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January 27, 2005 5:12 pm

STM lays out fresh cost-cutting drive

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Carlo Bozotti, the incoming chief executive of STMicroelectronics, on Thursday promised to be "more aggressive" in shutting down underperforming activities at Europe's largest chipmaker and reducing its exposure to the euro.

As the Franco-Italian chipmaker presented its annual results in Paris, Mr Bozotti said the measures were needed to tackle the negative impact of the weaker dollar and the increasing price pressure in STMicro’s main markets.

“This is very material and very significant. It shows our strong motivation is not just to gain market share compared with last year, but also to guarantee a better financial performance by the group,” said Mr Bozotti.

Mr Bozotti said the first underperforming activity to be closed down would be the access programmes in its modem business. He said the move would trigger a $60m impairment charge in the first quarter.

He said other businesses, such as its memory unit, would need to prove they could achieve a desired level of profitability, or they could also face the chop.

His comments were backed up by Pasquale Pistorio, the 68-year-old veteran due to step down this year after 18 years as STMicro chief executive. “Of course, these are things you do every day, but we need to push on the accelerator as the dollar keeps falling,” he said.

About 60 per cent of the Geneva-based chipmaker’s operating costs are in euros, while about 80 per cent of its sales are in dollars. Consequently, the fall in the dollar wiped $175m off STMicro’s gross profits last year, causing it to miss its end-of-year targets.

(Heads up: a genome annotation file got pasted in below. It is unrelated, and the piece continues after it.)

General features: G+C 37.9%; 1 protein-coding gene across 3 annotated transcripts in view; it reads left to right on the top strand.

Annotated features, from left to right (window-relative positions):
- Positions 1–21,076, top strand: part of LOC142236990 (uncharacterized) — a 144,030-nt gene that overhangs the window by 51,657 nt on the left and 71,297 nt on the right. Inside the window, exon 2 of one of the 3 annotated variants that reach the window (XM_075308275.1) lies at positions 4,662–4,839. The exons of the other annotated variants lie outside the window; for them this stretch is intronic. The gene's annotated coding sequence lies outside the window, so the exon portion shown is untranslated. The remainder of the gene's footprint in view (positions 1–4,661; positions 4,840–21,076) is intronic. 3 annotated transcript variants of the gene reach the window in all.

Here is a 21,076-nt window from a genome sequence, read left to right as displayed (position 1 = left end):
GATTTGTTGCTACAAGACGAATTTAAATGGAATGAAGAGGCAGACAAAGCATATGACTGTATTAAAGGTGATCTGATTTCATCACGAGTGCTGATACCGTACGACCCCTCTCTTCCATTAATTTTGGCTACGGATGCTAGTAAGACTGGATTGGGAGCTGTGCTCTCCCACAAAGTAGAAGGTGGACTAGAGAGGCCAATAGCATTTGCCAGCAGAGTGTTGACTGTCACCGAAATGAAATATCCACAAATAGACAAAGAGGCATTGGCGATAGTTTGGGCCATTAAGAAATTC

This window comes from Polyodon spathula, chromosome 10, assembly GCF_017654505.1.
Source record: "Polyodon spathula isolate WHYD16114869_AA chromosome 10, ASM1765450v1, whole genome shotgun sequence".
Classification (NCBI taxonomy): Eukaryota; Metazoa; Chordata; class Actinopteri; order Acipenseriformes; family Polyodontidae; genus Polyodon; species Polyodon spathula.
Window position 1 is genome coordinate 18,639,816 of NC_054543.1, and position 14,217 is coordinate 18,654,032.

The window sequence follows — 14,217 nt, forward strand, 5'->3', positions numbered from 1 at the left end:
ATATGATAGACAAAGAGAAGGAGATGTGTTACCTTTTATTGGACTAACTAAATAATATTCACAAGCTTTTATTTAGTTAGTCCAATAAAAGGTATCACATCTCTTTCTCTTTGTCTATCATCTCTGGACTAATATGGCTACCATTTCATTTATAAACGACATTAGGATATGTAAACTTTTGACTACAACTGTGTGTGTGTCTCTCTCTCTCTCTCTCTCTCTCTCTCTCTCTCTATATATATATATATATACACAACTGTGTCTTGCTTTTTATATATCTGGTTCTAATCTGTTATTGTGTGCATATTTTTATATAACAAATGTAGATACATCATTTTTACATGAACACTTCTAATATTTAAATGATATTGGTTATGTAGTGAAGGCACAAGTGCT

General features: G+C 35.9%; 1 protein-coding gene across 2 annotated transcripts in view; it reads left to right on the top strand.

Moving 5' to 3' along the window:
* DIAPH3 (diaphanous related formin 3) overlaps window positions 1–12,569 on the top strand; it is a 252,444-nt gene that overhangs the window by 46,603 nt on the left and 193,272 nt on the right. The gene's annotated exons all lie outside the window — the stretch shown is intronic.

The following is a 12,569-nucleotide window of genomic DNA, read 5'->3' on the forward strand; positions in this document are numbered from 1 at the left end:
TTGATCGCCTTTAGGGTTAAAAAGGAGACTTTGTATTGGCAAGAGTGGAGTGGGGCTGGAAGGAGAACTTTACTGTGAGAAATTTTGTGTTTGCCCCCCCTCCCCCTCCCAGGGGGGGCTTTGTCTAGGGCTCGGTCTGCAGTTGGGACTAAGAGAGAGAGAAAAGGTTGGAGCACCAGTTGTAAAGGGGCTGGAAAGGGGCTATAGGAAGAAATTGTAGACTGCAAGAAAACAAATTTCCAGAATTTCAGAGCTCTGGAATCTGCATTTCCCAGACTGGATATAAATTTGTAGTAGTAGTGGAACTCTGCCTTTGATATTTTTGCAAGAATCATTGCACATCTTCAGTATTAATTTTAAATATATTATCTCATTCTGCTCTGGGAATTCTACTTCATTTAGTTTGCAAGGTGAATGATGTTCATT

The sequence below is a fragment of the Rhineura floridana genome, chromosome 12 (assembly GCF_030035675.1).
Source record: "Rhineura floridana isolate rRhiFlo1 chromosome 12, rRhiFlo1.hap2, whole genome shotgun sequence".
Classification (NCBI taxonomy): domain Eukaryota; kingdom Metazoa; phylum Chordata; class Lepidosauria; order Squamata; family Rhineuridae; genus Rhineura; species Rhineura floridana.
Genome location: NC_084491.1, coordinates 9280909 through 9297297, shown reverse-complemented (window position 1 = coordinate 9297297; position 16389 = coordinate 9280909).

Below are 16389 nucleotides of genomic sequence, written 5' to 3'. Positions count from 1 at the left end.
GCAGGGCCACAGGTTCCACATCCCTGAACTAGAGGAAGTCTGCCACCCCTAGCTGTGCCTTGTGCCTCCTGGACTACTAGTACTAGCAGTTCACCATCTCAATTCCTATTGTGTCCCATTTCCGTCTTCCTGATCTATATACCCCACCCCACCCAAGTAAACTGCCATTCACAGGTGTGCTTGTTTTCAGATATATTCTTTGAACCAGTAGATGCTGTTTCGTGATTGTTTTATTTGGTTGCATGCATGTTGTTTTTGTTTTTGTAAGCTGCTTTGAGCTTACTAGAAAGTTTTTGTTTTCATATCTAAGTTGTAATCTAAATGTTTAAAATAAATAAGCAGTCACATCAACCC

To cut its cost exposure to the euro, STMicro is moving large parts of its older chip production from Europe to Singapore. It expects more than half its silicon to be made in Asia by the end of this year, against 19 per cent in 2002.

But Mr Pistorio stressed it was not abandoning its European roots, as its “absolute level of production” in France and Italy would be stable. He also said it would start using financial hedging to reduce euro exposure.

In the fourth quarter, the company rode a downturn in the sector to produce higher revenues, boosted by demand for its wireless, data storage and automotive products.

STMicro said revenues rose 4.3 per cent to $2.33bn, against $2.23bn in the previous quarter and up from $2.11bn a year earlier. Net profits fell slightly to $187m for diluted earnings per share of 20 cents.

For the year, STMicro recorded sales of $8.76bn, 21 per cent higher than the $7.24bn recorded in 2003. Net profits were $601m, or 65 cents per diluted share, compared with $253m in 2003 when there were large restructuring and interest charges.

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